WASHINGTON — A retired United States Army General is now calling on the Department of Veterans’ Affairs and other senior military leaders to step up and take responsibility for any psychiatric or physical side effects caused by the antimalarial drug, mefloquine.
Veterans from around the world have told WUSA9 the drug they were ordered to take caused devastating side effects.
"You hear many presidents and many leaders say what we owe them, we can never pay them back. Well, here’s a way to pay them back," said Brigadier General Donald Bolduc.
The highly decorated veteran led ten deployments, survived a bomb blast, a helicopter crash and several firefights. He received two combat valor awards, five Bronze Stars and two Purple Hearts.
But his most challenging battle may lie ahead: holding the United States government accountable for any life-changing side effects that may have been caused by mefloquine. It was ordered for tens of thousands of American service members.
"We owe it to those who served our country to treat them properly when they have side effects," said General Bolduc.
Veterans allege the drug caused life-changing, career-ending symptoms. Side effects that have lasted for decades. Among them: gruesome night terrors. Depression, anxiety, and paranoia that mimic symptoms of PTSD. Ringing in the ears. Memory loss. Hand tremors. Balance issues. And gastrointestinal distress that often comes without warning.
As a Brigadier General, Bolduc was the Commander of Special Operations across the entire continent of Africa. In that role, he was responsible for more than 1,700 military personnel operating in 28 countries throughout Africa and Europe.
Of our military leadership at the Department of Veterans' Affairs and the Department of Defense, he said, "Well, I hope they have the moral courage to own up to it. Whatever the liability is, we need to own up to it. It’s about taking care of the health and welfare of our citizens and particularly those who served our country."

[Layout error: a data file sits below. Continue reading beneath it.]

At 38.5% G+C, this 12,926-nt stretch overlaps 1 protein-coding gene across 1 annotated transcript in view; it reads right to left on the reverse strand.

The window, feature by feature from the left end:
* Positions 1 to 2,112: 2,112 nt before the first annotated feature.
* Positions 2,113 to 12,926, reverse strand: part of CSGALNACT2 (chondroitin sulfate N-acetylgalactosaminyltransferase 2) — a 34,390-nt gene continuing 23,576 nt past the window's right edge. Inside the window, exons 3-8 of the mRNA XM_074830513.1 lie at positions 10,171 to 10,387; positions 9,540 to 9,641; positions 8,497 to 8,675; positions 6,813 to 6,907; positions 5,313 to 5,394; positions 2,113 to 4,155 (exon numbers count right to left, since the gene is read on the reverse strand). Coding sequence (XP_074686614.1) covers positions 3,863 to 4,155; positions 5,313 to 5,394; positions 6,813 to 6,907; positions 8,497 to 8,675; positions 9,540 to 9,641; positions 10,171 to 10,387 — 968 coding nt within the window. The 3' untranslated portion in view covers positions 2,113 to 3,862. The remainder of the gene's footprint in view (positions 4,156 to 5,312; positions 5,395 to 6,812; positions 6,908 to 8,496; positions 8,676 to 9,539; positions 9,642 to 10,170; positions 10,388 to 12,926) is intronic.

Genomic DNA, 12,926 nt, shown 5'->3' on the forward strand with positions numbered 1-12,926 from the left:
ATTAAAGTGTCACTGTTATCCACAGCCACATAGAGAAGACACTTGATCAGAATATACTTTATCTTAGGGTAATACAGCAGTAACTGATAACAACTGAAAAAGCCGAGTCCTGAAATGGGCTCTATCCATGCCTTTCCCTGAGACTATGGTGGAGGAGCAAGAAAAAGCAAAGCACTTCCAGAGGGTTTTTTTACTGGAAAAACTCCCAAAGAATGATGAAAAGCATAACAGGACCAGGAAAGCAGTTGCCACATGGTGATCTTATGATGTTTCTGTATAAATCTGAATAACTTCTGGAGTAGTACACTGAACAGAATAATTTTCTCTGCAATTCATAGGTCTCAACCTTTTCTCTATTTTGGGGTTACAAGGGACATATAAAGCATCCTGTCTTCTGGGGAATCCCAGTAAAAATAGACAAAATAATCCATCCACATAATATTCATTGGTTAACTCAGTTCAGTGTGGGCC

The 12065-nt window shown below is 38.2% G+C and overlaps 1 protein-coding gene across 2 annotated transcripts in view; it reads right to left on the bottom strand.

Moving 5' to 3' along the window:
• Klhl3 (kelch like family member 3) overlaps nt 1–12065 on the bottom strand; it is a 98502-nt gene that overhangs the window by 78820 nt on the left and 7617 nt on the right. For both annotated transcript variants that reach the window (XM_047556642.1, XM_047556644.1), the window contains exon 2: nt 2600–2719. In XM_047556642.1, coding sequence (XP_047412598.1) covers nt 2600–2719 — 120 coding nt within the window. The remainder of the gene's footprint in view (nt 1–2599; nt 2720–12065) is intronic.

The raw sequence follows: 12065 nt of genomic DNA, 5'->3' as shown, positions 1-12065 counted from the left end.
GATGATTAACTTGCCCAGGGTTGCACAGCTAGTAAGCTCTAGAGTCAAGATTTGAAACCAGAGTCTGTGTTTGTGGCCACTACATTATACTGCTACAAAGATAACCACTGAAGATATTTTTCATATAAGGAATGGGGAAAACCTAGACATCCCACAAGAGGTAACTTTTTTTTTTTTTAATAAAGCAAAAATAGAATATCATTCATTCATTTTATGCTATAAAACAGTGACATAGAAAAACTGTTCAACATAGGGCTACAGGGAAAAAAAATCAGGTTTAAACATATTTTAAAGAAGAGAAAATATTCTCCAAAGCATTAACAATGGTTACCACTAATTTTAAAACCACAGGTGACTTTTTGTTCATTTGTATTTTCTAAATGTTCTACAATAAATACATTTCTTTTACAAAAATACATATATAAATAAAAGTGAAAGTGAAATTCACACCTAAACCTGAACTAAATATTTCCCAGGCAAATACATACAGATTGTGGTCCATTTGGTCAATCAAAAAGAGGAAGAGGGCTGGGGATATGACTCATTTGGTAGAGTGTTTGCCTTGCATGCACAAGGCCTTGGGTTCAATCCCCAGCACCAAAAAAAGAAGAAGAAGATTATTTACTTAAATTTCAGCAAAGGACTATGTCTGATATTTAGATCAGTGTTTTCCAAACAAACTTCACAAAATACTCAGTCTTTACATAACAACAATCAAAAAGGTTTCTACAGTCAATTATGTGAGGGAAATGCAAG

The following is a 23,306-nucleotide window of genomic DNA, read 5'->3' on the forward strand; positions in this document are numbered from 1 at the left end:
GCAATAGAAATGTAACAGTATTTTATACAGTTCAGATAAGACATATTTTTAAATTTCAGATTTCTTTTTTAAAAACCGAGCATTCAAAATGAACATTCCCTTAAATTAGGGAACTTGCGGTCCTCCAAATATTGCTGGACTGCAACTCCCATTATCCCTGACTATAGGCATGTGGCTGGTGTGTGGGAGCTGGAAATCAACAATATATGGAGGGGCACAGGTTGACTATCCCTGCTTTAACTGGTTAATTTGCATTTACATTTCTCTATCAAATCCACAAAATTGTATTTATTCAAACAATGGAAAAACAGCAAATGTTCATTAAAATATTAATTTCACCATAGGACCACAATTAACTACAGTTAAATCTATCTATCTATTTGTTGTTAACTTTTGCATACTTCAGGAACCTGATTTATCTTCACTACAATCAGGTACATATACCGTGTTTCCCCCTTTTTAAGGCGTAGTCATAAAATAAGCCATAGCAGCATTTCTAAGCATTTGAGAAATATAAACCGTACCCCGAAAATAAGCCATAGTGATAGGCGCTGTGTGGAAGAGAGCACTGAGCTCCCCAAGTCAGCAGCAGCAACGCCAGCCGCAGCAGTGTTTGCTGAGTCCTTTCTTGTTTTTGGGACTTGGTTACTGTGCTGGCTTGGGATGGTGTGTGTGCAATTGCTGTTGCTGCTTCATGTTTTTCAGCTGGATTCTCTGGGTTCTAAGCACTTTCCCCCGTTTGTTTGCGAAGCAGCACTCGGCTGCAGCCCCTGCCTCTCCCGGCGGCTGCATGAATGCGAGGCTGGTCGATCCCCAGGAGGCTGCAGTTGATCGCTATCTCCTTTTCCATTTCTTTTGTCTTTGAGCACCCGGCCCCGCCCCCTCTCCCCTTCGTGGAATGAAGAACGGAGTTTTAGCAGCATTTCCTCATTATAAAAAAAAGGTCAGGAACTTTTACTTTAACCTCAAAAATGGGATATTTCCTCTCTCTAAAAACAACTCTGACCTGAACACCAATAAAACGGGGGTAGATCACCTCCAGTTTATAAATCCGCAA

From the 1980s to 2013, the Department of Defense ordered service members deployed to Somalia, Iraq, Afghanistan and elsewhere to take mefloquine to prevent malaria. The mosquito-borne disease can be fatal.
In an interview at the Pentagon earlier this year, Colonel Andrew Wiesen said, "We attempted to give folks the best possible agent to protect them to the highest degree. To do any less would have done them a disservice."
But starting in 2013, the DOD backed off mefloquine, using it only as a last resort. That was after the Food and Drug Administration issued a black box warning. That’s the FDA’s strictest alert on a drug label when there’s evidence of a serious hazard.
General Bolduc knows the side effects firsthand. He took the drug during multiple deployments and experienced devastating symptoms including night terrors and paranoia, even after he returned home.
"I couldn’t drive. The reason I couldn’t drive was because of hypervigilance," he recalled. "I thought that I had to drive like I was in Afghanistan. Every stimulus around me was a threat."
In 2008, drugmaker Roche stopped producing the brand name version of mefloquine, called Lariam. Two generic forms are still available in the United States by prescription only. Three other generics have been discontinued.
So, how does our government make this right? General Bolduc says the VA should start by contacting every single veteran that took the drug and letting them know they may be experiencing some symptoms. VA doctors need to be trained to recognize them. And, he believes, every health assessment done on a service member or veteran should include questions about mefloquine.
"Please, please senior leaders, take this on. It has to do with the health of the current force and the health of our veterans, later on in life. And that’s hugely important for our country," he said.
The General is one of a growing chorus of voices demanding government accountability on this issue.